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Networking Woosh

 
 
hog.badger@mbox.bol.bg
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      11-01-2005
My home network has 3 machines .. one each of WinXP, Win2K and Win98SE
a Dick Smith's router.

And I have not been able to figure out how to share my Woosh modem.
Share, that is, in that more than one machine could use it at a time.
They can all use it, but not concurrently.

Is there any way to do this. Maybe by using two network cards in one
machine and connecting the modem to one of them rather than to the
router.

Possibly, the Win98 machine could be converted to Linux. But I don't
want to do this unless it is really necessary.

Thanks

 
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Nathan Mercer
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      11-01-2005
http://www.velocityreviews.com/forums/(E-Mail Removed) wrote:
> My home network has 3 machines .. one each of WinXP, Win2K and Win98SE
> a Dick Smith's router.
>
> And I have not been able to figure out how to share my Woosh modem.
> Share, that is, in that more than one machine could use it at a time.
> They can all use it, but not concurrently.
>
> Is there any way to do this. Maybe by using two network cards in one
> machine and connecting the modem to one of them rather than to the
> router.
>
> Possibly, the Win98 machine could be converted to Linux. But I don't
> want to do this unless it is really necessary.


Plug the Woosh modem into one of the machines (probably the XP machine)
and run Internet Connection Sharing wizard, it will share out the Woosh
modem and the LAN card will dishing out DHCP address to the other 2
machines.

This will work over the Woosh with USB, but more reliably if you get a
2nd LAN card and get the ethernet adapter for the Woosh modem
 
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Roger Johnstone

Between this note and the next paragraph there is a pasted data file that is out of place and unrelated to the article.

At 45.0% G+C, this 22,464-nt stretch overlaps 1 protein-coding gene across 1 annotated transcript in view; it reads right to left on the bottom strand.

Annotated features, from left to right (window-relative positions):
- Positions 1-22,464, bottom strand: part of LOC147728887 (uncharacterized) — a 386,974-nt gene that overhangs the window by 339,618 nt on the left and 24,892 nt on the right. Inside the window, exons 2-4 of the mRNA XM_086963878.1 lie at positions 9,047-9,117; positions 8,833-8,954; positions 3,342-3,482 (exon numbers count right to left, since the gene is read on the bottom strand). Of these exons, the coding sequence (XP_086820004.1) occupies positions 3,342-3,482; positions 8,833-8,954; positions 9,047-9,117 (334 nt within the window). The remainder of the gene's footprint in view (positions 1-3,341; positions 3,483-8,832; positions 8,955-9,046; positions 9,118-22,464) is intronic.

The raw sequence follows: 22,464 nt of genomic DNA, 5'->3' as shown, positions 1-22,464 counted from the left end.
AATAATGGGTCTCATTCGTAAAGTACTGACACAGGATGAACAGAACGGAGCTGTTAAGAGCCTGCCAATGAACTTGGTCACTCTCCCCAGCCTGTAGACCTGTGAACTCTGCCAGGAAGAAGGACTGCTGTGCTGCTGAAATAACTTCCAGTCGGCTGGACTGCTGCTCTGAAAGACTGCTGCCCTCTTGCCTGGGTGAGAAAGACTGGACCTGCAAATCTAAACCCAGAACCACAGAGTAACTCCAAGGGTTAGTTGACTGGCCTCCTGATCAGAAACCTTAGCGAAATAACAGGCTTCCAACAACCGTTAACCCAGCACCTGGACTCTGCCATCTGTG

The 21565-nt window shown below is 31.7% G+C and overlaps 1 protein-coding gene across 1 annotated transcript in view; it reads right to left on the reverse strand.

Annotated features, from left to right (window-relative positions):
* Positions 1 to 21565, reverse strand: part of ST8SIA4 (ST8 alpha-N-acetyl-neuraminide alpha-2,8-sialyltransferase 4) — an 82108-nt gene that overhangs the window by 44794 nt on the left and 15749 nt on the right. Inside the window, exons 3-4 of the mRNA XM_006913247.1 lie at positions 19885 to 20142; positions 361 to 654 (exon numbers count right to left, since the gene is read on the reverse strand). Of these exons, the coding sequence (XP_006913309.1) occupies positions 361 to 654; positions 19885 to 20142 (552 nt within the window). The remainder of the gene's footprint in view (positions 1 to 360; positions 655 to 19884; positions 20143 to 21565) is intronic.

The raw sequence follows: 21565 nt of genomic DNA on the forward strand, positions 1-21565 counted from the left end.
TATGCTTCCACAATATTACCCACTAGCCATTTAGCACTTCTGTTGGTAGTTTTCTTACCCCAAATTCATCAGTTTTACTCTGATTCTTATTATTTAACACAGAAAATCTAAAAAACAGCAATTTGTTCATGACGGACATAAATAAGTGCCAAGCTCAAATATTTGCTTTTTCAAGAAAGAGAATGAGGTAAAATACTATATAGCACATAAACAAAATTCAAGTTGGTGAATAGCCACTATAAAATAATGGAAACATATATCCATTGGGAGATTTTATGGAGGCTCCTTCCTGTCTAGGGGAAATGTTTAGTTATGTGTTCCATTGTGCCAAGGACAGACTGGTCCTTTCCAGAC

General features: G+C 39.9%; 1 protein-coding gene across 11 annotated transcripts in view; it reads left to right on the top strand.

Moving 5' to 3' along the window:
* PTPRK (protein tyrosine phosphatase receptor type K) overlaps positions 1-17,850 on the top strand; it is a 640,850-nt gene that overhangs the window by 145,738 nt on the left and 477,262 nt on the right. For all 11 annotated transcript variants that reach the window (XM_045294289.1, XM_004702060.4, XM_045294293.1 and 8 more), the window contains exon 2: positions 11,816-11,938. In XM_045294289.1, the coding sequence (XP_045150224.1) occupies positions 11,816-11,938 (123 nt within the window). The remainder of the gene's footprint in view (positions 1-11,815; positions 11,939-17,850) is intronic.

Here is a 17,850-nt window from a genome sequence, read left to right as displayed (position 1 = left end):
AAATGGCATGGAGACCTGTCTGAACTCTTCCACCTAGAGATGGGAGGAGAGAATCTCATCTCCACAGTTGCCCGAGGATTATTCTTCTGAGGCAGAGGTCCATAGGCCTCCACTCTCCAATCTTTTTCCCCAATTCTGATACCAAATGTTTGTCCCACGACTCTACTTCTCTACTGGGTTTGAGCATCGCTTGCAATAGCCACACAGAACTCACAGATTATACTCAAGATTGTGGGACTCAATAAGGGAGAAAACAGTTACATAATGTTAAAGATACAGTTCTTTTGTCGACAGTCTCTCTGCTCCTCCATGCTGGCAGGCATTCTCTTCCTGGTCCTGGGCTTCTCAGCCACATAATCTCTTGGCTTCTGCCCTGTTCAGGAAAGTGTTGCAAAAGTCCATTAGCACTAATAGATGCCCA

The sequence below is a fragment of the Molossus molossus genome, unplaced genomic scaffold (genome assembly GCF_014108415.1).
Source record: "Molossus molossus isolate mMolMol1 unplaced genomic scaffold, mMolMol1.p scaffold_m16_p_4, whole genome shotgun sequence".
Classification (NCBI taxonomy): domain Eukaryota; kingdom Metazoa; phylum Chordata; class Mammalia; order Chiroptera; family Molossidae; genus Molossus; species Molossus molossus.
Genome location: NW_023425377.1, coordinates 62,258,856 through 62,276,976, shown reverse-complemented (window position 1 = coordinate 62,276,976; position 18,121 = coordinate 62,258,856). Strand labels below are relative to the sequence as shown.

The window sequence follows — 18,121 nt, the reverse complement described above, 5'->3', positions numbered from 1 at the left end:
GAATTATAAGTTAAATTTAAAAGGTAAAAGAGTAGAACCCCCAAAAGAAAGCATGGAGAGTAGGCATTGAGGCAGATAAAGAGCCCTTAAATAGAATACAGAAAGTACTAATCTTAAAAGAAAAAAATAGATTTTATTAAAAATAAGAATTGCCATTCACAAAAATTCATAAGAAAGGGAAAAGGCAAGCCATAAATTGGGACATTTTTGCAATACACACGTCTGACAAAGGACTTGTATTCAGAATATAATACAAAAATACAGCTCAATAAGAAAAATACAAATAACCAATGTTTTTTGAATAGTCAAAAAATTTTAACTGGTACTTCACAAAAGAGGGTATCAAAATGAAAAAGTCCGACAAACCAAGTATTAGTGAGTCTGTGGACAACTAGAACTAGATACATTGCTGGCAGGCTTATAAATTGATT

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      11-01-2005
In <(E-Mail Removed) .com> hog.badger@
mbox.bol.bg wrote:
> My home network has 3 machines .. one each of WinXP, Win2K and Win98SE
> a Dick Smith's router.
>
> And I have not been able to figure out how to share my Woosh modem.
> Share, that is, in that more than one machine could use it at a time.
> They can all use it, but not concurrently.
>
> Is there any way to do this. Maybe by using two network cards in one
> machine and connecting the modem to one of them rather than to the
> router.
>
> Possibly, the Win98 machine could be converted to Linux. But I don't
> want to do this unless it is really necessary.


How do you have them connected now?

I have a Woosh modem shared via a Dick Smith broadband router. It has a
seperate WAN port for the Internet connection. The Woosh modem connects
to the WAN port via the optional Ethernet cable and the router takes
care of connecting to the Woosh network. The computers connect to the
LAN ports on the router.

--
Roger Johnstone, Invercargill, New Zealand
http://roger.geek.nz/
__________________________________________________ ______________________
No Silicon Heaven? Preposterous! Where would all the calculators go?

Kryten, from the Red Dwarf episode "The Last Day"
 
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hog.badger@mbox.bol.bg
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      11-01-2005
Thanks Roger. That's what I've got, but can only use one machine at a
time on the modem. You have simultaneous use?

 
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steve
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      11-01-2005
(E-Mail Removed) wrote:

> Possibly, the Win98 machine could be converted to Linux. But I don't
> want to do this unless it is really necessary.


You want the PC connected to the modem to have a second network card which
is connected to a LAN hub.

You want that same PC to be able to function as a router / firewall.

Linux does it. I used to do exactly this with TelstraClear cable.

It took a bit of reading and thinking to get it going in 1998....but once
done, it did the job 24/7 for 5 years.

It would likely be much easier to do now.




 
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steve
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      11-01-2005
Roger Johnstone wrote:

> How do you have them connected now?
>
> I have a Woosh modem shared via a Dick Smith broadband router. It has a